Politics

Experts Say Tax Cuts Will Grow Economy Even More Than Predicted

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After numerous revisions and multiple votes, the tax overhaul bill promised by President Trump is making its way to his desk. The House voted again today, and the tally swung in the Republicans’ favor. President Trump has been asking for passage in time for his final signature before Christmas, and it looks like he’s gotten his wish.

“With a 224-201 House vote,” Fox writes, “Congress sent the $1.5 trillion package to Trump’s desk. The biggest rewrite of the federal tax code since the Reagan administration will usher in steep rate cuts for American companies, double the deduction millions of families claim on their annual returns and make a host of other changes taking effect in a matter of weeks.”

Some of those typically critical of anything enacted by the President have even come out with positive critiques of the overhaul.

The Wall Street Journal has published an op-ed in its “Heard on the Street” column. Justin Lahart covers economics for the Wall Street Journal. He has written for CNNMoney and TheStreet.com. Lahart writes:

“There were several surprises for investors when Republicans unveiled their final tax bill Friday, but the most significant is that they add up to a bigger boost to economic growth next year.

“The bigger stimulus could fundamentally change how the market behaves in 2018. Sales and profits will be stronger than most investors expect. But with the unemployment rate low, wage pressures will mount faster, and inflation should pick up more. If the tax plan passes, as seems likely, it could lead the Federal Reserve to raise rates faster, putting the bond market at risk.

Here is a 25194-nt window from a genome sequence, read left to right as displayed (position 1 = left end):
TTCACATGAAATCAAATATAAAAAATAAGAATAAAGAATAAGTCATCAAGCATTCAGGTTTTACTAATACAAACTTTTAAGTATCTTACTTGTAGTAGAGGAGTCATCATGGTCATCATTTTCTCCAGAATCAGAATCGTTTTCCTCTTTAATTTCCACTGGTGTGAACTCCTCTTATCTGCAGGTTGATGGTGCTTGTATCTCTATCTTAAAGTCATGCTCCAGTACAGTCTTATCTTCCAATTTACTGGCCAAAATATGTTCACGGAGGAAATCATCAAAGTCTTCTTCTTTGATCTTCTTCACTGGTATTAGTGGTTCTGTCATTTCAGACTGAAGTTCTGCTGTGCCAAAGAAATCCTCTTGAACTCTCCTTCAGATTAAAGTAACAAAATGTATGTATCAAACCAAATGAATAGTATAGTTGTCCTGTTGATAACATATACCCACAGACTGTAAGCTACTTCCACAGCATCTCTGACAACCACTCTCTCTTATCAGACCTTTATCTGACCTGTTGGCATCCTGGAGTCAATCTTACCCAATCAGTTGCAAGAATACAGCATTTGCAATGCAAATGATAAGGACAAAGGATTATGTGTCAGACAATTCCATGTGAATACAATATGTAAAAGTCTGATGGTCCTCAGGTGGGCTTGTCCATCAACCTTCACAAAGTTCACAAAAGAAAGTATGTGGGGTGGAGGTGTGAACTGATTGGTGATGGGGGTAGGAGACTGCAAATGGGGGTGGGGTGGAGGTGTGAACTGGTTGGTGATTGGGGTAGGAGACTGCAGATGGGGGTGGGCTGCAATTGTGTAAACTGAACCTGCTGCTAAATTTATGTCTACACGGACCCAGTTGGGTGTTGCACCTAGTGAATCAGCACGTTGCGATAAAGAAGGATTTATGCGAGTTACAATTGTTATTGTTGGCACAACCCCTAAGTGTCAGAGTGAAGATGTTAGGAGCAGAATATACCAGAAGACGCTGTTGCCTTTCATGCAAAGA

“The tax plan was always expected to juice the economy, but the Senate version, which passed after the House approved its bill, had relatively modest short-term stimulus. While the stock market kept rising in anticipation of a cut, the bond market hardly budged. The bill unveiled Friday front-loaded more than $200 billion in stimulus for next year. Economists had been penciling in a boost of about a third of a percentage point next year. Now that is looking way low.

“Some of the pro-growth changes include eliminating any delay to the corporate tax cuts, lowering of the top individual rate, lowering rates for most taxpayers, and increasing the child tax credit. The latter is particularly important because middle-class households are “more likely to spend extra income than the rich.”

Lahart’s conclusion is that the GDP could grow by as much as 1.3 percent. Even though the number there is small, the gain is significant. Earlier projections had the growth well below one percent.

The version that is making its way to the President’s desk now may not spell the doom and gloom the Democratic politicians are predicting.